Adventure Gamers Awards
A commonly overused cliché in the world of entertainment is that something has been “a long time coming.” In the case of Himalaya Studios’ Mage’s Initiation: Reign of the Elements though, such a description is entirely warranted, because this is a game more than a full decade in the making—an adventure/RPG hybrid in the spirit of Quest for Glory that has been in development longer than the entire nine-year lifespan of all five QFG releases combined. Fortunately, five years after its successful Kickstarter, 2019’s first great delight is the release of this nearly forgotten title. It’s a beautiful, substantial, and incredibly polished game that serves as an important reminder: no matter how many years it takes, some things are definitely worth the wait.
Mage’s Initiation is the story of D’Arc, a 16-year-old lad who, having been found to possess the gift of magic (essentially a position of deity in this world, where those without magic are the poor Giftless) at the young age of six, has spent the majority of his life growing up in the Mage’s Tower of Iginor, one of many such towers in the land of Ele’wold, where technology and invention are considered evils. The story begins as D’Arc has finally reached the age to attain his full initiation as a mage. The game’s first hour is a prologue in which D’Arc approaches the four Mage Masters in the Hallowed Hall, and through answering a series of situational questions becomes aligned with one of the four elements (Fire, Earth, Water or Air). These elements determine the array of spells you’ll learn throughout the game as well as some of your passive abilities. For what it’s worth, though I thought I was varying my answers from the earlier preview demo, I still found myself playing as a knowledge-seeking Earth mage—clearly there is no denying my roots.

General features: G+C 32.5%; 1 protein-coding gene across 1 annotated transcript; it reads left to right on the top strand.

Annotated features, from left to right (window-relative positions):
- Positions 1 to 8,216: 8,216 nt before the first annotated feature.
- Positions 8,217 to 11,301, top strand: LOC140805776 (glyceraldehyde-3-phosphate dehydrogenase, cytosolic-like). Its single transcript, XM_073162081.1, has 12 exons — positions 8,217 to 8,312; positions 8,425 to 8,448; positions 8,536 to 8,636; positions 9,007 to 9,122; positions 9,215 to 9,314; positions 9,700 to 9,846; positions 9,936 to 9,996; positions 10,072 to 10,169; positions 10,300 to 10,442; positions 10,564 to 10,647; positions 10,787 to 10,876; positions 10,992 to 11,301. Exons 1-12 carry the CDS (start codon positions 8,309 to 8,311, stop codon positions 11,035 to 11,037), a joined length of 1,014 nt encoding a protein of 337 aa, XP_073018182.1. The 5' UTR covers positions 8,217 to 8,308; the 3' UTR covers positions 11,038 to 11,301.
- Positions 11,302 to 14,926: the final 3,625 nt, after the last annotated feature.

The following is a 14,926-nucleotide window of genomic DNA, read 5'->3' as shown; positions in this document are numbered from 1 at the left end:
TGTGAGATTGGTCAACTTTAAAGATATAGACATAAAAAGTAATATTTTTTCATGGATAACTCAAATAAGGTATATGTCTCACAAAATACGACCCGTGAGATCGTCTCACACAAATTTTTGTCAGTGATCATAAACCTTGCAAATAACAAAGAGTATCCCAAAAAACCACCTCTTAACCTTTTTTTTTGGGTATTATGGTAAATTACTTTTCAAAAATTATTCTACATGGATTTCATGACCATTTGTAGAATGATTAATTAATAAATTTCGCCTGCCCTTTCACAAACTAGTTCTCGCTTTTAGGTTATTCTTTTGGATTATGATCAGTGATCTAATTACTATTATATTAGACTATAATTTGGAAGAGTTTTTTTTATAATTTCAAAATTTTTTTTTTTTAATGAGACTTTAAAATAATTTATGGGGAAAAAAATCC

Once your elemental affinity is established, D’Arc’s initiation requires him to undergo a test quite familiar to adventure fans: the three trials, magical items to be gathered from a castle across a lake, the high mountains of the isolated Flyterian civilization, and deep within the Goblin-infested Bloodbark forest. The trials must be performed in that specific order, and they neatly split the game into three acts. Each act begins with new spells to integrate and an opportunity to train in the Fire Hall before doing some necessary reading in the Earth Hall library and visiting the Air Hall to observe the realm of Iginor. The gameplay has been constructed very intuitively, making it consistently clear what your current task is and sprinkling light clues throughout both conversation and world interaction to make sure you never get off track.